The 2022 model’s makeover gives the NX cabin a more cockpit-like layout, even the new infotainment screen angled towards the driver. The Lexus Interface is one of the more significant updates and “will get rapidly phased in across all of our vehicles,” said Steve Basra, Toyota’s global vice president of Connected Technologies. Expect to see a version eventually land in the Toyota product family, as well.
The new NX features a 7-inch Multi Instrument Display and, in base trim, a 9.8-inch touchscreen. Buyers can add a 10-inch head-up display, or HUD, and upgrade to the new infotainment system’s 14-inch touchscreen. It delivers a radically different experience than Lexus buyers previously experienced — among other things doing away with the awkward mouse-like controller on the center console.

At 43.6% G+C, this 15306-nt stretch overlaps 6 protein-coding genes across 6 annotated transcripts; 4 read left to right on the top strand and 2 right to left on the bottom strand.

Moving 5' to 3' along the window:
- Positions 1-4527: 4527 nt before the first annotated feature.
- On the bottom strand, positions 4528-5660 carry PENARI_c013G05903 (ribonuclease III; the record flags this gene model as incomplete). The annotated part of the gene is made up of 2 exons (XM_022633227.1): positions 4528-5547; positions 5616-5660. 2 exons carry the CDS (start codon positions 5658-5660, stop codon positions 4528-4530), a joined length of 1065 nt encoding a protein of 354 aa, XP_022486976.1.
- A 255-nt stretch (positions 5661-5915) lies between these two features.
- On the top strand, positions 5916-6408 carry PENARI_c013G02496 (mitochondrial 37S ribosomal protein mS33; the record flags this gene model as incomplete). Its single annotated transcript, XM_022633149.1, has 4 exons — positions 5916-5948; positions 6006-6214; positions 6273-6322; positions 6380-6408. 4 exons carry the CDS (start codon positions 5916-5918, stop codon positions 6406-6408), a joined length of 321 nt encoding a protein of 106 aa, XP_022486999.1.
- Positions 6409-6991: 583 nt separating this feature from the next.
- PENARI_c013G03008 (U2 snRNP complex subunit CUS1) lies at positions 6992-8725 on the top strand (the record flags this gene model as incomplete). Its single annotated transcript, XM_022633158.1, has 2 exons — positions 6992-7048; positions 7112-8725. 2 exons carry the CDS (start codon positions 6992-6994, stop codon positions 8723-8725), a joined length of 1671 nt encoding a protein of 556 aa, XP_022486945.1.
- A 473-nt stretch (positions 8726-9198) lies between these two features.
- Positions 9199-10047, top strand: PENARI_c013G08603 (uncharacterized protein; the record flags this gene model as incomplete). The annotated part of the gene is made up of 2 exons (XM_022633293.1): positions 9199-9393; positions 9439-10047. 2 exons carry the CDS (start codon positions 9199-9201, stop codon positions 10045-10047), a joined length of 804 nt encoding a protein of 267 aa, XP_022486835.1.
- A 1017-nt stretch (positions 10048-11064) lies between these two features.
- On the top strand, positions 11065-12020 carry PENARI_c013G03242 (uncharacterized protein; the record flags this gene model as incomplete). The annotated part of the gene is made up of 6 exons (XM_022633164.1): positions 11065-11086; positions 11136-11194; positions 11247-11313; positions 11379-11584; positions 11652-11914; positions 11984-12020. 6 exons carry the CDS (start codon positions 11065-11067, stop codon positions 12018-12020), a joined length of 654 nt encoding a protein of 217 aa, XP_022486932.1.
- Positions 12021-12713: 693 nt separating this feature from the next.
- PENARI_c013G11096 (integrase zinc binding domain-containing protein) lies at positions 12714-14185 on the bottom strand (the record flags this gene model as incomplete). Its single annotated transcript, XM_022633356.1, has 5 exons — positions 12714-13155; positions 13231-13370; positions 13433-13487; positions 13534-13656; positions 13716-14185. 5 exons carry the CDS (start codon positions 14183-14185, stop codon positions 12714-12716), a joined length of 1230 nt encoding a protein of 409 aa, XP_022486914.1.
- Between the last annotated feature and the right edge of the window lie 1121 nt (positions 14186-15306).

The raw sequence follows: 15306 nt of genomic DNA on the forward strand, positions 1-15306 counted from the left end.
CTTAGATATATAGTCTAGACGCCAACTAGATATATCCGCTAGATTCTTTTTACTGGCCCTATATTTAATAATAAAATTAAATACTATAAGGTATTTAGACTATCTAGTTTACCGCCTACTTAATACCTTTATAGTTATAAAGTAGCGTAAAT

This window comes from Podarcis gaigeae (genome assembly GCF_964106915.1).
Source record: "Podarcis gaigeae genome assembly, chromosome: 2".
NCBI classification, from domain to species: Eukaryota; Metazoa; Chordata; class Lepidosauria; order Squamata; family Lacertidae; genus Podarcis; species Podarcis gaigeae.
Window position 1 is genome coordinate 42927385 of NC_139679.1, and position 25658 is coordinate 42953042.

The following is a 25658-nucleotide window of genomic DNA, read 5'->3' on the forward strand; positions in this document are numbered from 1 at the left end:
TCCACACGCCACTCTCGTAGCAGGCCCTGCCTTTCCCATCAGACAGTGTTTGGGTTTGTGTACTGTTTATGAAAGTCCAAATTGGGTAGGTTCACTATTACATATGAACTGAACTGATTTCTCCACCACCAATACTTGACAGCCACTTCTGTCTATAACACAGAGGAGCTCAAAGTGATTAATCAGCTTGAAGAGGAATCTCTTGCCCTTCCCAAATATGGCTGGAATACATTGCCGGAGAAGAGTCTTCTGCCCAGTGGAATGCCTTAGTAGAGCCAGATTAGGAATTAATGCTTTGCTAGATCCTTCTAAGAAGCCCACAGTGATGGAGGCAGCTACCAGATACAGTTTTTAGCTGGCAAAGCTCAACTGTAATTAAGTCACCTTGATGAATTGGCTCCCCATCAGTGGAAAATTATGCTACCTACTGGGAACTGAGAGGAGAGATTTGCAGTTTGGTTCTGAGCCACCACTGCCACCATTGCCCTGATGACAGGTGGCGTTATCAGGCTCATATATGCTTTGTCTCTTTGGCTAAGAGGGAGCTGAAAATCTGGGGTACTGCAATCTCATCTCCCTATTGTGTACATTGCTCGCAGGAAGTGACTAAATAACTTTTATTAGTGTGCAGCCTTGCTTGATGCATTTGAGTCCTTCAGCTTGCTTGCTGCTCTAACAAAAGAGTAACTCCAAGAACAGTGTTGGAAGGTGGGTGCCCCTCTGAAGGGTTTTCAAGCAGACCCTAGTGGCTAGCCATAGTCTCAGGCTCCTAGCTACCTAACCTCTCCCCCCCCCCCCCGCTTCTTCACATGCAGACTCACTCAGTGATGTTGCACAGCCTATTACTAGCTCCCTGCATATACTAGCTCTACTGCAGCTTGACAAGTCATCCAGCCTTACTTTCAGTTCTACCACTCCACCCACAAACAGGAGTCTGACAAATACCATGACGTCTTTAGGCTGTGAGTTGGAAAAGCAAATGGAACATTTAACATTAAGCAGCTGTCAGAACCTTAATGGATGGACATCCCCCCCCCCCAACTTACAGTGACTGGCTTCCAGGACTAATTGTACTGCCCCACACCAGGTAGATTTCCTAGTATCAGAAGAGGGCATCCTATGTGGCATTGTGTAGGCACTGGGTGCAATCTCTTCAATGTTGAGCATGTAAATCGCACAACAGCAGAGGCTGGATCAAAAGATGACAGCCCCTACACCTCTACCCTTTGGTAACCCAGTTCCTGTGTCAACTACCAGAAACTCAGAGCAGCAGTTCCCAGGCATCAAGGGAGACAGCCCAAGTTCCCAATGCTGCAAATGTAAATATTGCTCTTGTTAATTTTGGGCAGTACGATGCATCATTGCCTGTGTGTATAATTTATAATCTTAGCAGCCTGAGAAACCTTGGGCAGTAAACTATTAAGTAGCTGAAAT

The cloud-based system is fast and far more intuitive. You can access pretty much any key control, such as audio, navigation or secondary climate functions, either from the home screen or with one additional tap. The system can be highly personalized and a driver’s individual settings can be both accessed by a smartphone app and, as the system rolls out, they’ll automatically transfer to any other Lexus you drive.
Features like Alexa, Sirius XM, Apple and Amazon Music are built in (with others, such as Pandora, possibly coming later). The system also features a more powerful voice assistant, on the order of Mercedes’ MBUX, if not Amazon Alexa. And, with the car’s new over-the-air update functionality, expect to see features added — both to the Lexus Interface and other vehicle systems.
Plenty of powertrain options
With the NX, Lexus is betting that buyers want plenty of choice, and plenty of options. That’s especially apparent with the powertrain line-up, four distinct packages available.
In early incarnations, Lexus — like parent Toyota — positioned hybrids as its “green” option. The new NX 450h+ delivers the best fuel economy, as well as 36 miles of all-electric driving range. However, the plug-in also will be the line’s top performer, launching from 0-60 in a sharp, if not stellar, 6 seconds.